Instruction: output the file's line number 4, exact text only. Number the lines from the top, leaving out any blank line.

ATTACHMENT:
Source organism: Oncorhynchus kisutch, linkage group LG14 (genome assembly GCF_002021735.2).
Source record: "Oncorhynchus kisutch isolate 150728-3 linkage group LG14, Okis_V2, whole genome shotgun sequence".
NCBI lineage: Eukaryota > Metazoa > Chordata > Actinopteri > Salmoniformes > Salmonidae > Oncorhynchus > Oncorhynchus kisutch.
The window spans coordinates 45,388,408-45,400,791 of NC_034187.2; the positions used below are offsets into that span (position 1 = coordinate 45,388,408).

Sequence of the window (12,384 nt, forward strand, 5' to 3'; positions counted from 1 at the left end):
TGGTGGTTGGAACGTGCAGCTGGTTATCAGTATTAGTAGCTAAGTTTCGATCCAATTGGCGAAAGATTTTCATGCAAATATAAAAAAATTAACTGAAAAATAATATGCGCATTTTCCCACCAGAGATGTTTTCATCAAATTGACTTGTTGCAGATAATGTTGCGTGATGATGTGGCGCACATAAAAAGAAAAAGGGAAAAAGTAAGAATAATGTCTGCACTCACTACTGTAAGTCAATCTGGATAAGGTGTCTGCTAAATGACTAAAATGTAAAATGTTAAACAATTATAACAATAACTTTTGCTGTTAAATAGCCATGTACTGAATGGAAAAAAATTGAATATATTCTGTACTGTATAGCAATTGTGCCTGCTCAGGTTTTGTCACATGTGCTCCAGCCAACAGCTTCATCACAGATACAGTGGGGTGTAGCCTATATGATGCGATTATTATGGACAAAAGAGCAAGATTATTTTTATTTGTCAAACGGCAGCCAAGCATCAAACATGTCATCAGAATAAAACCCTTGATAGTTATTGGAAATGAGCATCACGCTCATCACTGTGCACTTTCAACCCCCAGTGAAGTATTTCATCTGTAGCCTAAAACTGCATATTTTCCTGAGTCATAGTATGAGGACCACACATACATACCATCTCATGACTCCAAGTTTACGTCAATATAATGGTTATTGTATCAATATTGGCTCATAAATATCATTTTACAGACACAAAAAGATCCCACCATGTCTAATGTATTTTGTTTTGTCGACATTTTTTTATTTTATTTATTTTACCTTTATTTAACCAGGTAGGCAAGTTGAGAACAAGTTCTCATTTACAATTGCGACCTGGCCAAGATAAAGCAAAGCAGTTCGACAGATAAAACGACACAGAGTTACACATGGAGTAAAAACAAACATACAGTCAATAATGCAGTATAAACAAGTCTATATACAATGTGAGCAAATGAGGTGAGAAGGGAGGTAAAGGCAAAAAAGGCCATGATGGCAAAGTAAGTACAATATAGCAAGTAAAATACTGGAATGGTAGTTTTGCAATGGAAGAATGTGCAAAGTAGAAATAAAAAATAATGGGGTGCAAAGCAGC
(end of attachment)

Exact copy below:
The window spans coordinates 45,388,408-45,400,791 of NC_034187.2; the positions used below are offsets into that span (position 1 = coordinate 45,388,408).